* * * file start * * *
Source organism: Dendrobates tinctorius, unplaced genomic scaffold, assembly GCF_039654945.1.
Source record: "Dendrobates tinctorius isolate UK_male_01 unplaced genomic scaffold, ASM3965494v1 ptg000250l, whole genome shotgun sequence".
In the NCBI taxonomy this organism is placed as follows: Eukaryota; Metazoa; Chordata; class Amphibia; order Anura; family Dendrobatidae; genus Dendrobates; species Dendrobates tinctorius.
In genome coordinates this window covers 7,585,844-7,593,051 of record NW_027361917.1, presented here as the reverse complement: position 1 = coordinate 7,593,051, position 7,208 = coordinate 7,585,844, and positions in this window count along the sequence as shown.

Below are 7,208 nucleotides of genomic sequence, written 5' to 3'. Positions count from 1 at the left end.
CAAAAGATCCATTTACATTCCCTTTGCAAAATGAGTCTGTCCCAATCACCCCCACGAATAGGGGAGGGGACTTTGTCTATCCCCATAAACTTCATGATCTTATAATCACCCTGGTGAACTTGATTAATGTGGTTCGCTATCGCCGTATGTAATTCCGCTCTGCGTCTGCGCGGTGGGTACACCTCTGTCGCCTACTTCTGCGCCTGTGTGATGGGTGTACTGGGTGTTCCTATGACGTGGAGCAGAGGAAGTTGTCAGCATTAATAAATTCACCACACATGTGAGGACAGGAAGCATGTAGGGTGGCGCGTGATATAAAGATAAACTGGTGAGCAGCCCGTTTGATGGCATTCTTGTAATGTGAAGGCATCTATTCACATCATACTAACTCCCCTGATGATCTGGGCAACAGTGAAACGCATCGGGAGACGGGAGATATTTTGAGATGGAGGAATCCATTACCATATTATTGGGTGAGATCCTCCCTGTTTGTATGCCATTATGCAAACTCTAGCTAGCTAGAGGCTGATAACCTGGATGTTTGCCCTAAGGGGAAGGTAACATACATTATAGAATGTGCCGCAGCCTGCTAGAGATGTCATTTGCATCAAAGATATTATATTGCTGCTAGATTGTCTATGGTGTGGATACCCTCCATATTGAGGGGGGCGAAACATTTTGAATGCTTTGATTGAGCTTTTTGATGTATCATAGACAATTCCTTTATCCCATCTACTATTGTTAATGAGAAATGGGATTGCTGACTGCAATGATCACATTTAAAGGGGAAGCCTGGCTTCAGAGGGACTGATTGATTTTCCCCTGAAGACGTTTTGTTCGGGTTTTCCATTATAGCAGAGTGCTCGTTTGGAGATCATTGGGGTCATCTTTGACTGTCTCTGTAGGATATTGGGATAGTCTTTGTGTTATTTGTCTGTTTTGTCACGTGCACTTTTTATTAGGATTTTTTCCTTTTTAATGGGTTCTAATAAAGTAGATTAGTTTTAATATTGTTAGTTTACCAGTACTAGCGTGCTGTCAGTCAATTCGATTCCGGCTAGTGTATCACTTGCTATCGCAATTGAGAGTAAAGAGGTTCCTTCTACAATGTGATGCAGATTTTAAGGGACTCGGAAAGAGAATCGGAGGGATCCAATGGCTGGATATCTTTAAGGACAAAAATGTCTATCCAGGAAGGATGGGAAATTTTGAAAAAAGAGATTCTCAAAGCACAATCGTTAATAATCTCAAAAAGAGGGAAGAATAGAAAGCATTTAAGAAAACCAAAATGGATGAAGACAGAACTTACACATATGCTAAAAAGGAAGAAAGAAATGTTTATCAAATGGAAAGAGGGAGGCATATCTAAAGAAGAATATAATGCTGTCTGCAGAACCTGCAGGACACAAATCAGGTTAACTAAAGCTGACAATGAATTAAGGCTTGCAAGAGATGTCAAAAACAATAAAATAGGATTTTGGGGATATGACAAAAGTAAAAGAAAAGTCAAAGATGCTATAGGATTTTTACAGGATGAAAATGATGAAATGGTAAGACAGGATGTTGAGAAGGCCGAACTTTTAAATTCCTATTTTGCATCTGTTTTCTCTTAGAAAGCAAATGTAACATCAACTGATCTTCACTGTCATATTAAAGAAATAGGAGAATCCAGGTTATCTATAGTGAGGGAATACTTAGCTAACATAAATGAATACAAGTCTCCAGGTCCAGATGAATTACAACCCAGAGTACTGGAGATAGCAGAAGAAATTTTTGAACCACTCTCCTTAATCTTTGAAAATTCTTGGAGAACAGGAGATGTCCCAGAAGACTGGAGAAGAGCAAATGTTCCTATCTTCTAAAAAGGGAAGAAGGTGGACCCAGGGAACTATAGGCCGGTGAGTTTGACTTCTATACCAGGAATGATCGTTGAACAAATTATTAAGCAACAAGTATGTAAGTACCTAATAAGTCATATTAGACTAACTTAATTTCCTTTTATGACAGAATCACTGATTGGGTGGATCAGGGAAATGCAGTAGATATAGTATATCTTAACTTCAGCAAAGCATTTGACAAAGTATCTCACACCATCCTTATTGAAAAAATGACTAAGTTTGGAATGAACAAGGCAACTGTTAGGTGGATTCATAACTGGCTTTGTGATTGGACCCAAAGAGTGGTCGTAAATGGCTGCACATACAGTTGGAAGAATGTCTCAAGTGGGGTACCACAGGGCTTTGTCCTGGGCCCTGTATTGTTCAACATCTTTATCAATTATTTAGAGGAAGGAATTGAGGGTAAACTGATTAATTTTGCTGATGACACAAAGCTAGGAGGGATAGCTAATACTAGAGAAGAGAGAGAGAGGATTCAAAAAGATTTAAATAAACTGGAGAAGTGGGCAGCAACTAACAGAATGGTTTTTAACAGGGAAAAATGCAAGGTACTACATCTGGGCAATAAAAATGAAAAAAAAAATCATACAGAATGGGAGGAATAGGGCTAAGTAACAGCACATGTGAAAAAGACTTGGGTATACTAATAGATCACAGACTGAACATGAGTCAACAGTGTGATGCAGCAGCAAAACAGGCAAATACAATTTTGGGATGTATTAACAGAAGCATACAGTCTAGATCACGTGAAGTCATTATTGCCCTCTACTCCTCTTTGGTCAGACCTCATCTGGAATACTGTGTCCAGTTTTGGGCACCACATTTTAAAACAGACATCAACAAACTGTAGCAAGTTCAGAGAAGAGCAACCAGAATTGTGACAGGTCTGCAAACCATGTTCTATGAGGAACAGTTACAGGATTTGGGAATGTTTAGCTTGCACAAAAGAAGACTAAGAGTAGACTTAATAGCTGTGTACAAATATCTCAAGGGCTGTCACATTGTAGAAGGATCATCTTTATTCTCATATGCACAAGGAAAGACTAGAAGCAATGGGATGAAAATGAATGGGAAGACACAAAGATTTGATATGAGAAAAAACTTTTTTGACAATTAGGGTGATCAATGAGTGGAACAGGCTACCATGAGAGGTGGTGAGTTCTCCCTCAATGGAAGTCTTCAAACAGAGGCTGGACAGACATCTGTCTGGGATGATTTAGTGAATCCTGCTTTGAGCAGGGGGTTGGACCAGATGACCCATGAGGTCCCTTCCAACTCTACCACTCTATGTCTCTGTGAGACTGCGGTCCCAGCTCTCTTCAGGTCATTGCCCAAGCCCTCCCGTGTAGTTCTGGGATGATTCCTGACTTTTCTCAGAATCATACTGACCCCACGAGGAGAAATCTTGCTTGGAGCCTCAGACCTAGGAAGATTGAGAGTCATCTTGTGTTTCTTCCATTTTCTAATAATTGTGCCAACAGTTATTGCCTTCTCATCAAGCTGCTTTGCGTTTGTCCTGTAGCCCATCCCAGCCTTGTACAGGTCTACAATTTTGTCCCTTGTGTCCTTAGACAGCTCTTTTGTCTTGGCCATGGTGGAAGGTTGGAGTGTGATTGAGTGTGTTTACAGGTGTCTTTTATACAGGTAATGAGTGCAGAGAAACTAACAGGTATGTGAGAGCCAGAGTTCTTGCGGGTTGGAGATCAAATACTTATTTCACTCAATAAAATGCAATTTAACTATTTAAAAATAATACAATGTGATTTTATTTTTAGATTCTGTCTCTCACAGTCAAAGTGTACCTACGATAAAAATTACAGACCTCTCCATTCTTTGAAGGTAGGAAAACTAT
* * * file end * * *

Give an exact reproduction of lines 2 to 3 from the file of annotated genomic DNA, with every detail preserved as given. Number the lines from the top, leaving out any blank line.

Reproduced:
Source record: "Dendrobates tinctorius isolate UK_male_01 unplaced genomic scaffold, ASM3965494v1 ptg000250l, whole genome shotgun sequence".
In the NCBI taxonomy this organism is placed as follows: Eukaryota; Metazoa; Chordata; class Amphibia; order Anura; family Dendrobatidae; genus Dendrobates; species Dendrobates tinctorius.